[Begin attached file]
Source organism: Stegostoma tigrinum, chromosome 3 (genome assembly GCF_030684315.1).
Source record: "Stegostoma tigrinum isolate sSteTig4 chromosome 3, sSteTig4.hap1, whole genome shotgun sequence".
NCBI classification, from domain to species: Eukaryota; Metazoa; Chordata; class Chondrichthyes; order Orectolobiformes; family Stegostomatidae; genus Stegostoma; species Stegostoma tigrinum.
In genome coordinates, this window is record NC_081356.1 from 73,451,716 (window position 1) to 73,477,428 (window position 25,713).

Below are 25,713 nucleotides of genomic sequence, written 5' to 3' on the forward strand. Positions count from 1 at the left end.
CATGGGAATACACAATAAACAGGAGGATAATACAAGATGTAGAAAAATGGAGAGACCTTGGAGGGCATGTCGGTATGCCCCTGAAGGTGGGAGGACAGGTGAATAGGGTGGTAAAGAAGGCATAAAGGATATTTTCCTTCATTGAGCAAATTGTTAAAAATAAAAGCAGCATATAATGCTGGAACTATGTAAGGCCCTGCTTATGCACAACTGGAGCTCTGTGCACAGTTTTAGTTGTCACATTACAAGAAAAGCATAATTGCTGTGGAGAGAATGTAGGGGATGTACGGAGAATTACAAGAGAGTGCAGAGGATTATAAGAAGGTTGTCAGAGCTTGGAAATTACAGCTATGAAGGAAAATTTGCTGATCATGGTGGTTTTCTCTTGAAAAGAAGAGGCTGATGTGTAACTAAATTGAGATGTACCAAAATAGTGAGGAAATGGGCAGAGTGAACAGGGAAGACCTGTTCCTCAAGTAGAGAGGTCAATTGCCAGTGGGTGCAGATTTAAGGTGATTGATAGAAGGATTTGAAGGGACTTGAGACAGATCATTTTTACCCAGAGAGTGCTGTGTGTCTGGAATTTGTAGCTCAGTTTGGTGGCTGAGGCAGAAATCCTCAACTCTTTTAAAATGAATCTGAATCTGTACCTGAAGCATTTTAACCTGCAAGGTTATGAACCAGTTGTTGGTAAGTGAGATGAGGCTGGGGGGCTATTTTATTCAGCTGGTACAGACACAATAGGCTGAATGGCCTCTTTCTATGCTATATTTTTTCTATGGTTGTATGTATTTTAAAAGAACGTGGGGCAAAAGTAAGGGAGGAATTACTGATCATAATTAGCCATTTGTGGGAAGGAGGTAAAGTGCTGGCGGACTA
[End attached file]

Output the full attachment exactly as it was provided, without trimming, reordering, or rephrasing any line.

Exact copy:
Source organism: Stegostoma tigrinum, chromosome 3 (genome assembly GCF_030684315.1).
Source record: "Stegostoma tigrinum isolate sSteTig4 chromosome 3, sSteTig4.hap1, whole genome shotgun sequence".
NCBI classification, from domain to species: Eukaryota; Metazoa; Chordata; class Chondrichthyes; order Orectolobiformes; family Stegostomatidae; genus Stegostoma; species Stegostoma tigrinum.
In genome coordinates, this window is record NC_081356.1 from 73,451,716 (window position 1) to 73,477,428 (window position 25,713).

Below are 25,713 nucleotides of genomic sequence, written 5' to 3' on the forward strand. Positions count from 1 at the left end.
CATGGGAATACACAATAAACAGGAGGATAATACAAGATGTAGAAAAATGGAGAGACCTTGGAGGGCATGTCGGTATGCCCCTGAAGGTGGGAGGACAGGTGAATAGGGTGGTAAAGAAGGCATAAAGGATATTTTCCTTCATTGAGCAAATTGTTAAAAATAAAAGCAGCATATAATGCTGGAACTATGTAAGGCCCTGCTTATGCACAACTGGAGCTCTGTGCACAGTTTTAGTTGTCACATTACAAGAAAAGCATAATTGCTGTGGAGAGAATGTAGGGGATGTACGGAGAATTACAAGAGAGTGCAGAGGATTATAAGAAGGTTGTCAGAGCTTGGAAATTACAGCTATGAAGGAAAATTTGCTGATCATGGTGGTTTTCTCTTGAAAAGAAGAGGCTGATGTGTAACTAAATTGAGATGTACCAAAATAGTGAGGAAATGGGCAGAGTGAACAGGGAAGACCTGTTCCTCAAGTAGAGAGGTCAATTGCCAGTGGGTGCAGATTTAAGGTGATTGATAGAAGGATTTGAAGGGACTTGAGACAGATCATTTTTACCCAGAGAGTGCTGTGTGTCTGGAATTTGTAGCTCAGTTTGGTGGCTGAGGCAGAAATCCTCAACTCTTTTAAAATGAATCTGAATCTGTACCTGAAGCATTTTAACCTGCAAGGTTATGAACCAGTTGTTGGTAAGTGAGATGAGGCTGGGGGGCTATTTTATTCAGCTGGTACAGACACAATAGGCTGAATGGCCTCTTTCTATGCTATATTTTTTCTATGGTTGTATGTATTTTAAAAGAACGTGGGGCAAAAGTAAGGGAGGAATTACTGATCATAATTAGCCATTTGTGGGAAGGAGGTAAAGTGCTGGCGGACTA